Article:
For decades the UC has thwarted attempts by community members to transform the site for urban sustainable agriculture and hands-on education. With deliberate disregard for public interest, the University administrators plan to pave over this prime agricultural soil for commercial retail space, a Whole Foods, and a parking lot.

“For ten years people in Albany have tried to turn the Gill Tract into an Urban Farm and a more open space for the community. The people in the Bay Area deserve to use this treasure of land for an urban farm to help secure the future of our children,” explains Jackie Hermes-Fletcher, an Albany resident and public school teacher for 38 years.

Occupy the Farm seeks to address structural problems with health and inequalities in the Bay Area that stem from communities’ lack of access to food and land. Today’s action reclaims the Gill Tract to demonstrate and exercise the peoples’ right to use public space for the public good. This farm will serve as a hub for urban agriculture, a healthy and affordable food source for Bay Area residents and an educational center.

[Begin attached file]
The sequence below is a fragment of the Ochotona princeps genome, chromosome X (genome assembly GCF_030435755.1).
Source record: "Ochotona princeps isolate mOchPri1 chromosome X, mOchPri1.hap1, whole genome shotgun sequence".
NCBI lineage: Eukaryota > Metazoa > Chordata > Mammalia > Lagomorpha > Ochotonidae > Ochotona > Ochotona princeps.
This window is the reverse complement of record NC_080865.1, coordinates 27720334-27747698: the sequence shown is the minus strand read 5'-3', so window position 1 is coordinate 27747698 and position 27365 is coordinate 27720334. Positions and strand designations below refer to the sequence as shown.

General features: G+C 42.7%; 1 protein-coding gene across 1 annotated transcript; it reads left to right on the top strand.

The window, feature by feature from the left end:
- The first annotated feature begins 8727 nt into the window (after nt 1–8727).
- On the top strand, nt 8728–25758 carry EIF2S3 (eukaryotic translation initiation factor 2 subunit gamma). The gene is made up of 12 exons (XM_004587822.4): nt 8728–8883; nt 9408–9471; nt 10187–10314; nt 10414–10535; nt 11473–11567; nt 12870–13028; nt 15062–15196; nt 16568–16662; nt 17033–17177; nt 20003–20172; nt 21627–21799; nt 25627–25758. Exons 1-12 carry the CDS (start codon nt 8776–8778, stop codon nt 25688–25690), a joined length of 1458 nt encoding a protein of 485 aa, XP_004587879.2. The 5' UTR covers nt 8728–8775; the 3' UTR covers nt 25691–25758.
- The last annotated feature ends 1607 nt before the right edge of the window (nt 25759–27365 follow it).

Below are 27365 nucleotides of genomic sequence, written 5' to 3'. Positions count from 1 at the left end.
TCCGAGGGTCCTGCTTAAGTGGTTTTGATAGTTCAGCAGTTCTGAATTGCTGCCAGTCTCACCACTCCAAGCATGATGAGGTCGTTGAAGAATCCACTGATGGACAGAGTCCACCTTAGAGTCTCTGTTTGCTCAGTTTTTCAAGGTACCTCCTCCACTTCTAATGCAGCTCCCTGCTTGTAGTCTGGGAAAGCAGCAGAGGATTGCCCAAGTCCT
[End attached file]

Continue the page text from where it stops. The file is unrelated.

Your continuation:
“Every piece of uncontaminated urban land needs to be farmed if we are to reclaim control over how food is grown, where it comes from, and who it goes to,” says Anya Kamenskaya, UC Berkeley alum and educator of urban agriculture. “We can farm underutilized spaces such as these to create alternatives to the corporate control of our food system.”

UC Berkeley has decided to privatize this unique public asset for commercial retail space, and, ironically, a high-end grocery store. This is only the latest in a string of privatization schemes. Over the last several decades, the university has increasingly shifted use of the Gill Tract away from sustainable agriculture and towards biotechnology with funding from corporations such as Novartis and BP.